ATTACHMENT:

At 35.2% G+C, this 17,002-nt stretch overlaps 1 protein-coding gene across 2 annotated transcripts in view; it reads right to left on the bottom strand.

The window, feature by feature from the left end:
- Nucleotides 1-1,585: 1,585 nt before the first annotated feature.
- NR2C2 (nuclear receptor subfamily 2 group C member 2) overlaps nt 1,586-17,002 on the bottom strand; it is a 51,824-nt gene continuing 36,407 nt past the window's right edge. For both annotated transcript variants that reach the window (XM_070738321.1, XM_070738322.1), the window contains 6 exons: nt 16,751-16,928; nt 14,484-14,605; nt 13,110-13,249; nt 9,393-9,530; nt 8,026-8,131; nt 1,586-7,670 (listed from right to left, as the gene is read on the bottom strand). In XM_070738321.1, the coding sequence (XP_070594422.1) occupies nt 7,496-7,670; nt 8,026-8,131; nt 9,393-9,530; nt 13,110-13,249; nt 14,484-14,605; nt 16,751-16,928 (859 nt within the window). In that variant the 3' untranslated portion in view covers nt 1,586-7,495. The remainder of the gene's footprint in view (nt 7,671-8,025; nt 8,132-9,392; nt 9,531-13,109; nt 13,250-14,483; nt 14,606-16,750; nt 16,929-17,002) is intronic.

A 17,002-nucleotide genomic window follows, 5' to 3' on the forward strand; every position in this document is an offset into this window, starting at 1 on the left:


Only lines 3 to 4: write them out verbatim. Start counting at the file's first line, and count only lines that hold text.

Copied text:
- Nucleotides 1-1,585: 1,585 nt before the first annotated feature.
- NR2C2 (nuclear receptor subfamily 2 group C member 2) overlaps nt 1,586-17,002 on the bottom strand; it is a 51,824-nt gene continuing 36,407 nt past the window's right edge. For both annotated transcript variants that reach the window (XM_070738321.1, XM_070738322.1), the window contains 6 exons: nt 16,751-16,928; nt 14,484-14,605; nt 13,110-13,249; nt 9,393-9,530; nt 8,026-8,131; nt 1,586-7,670 (listed from right to left, as the gene is read on the bottom strand). In XM_070738321.1, the coding sequence (XP_070594422.1) occupies nt 7,496-7,670; nt 8,026-8,131; nt 9,393-9,530; nt 13,110-13,249; nt 14,484-14,605; nt 16,751-16,928 (859 nt within the window). In that variant the 3' untranslated portion in view covers nt 1,586-7,495. The remainder of the gene's footprint in view (nt 7,671-8,025; nt 8,132-9,392; nt 9,531-13,109; nt 13,250-14,483; nt 14,606-16,750; nt 16,929-17,002) is intronic.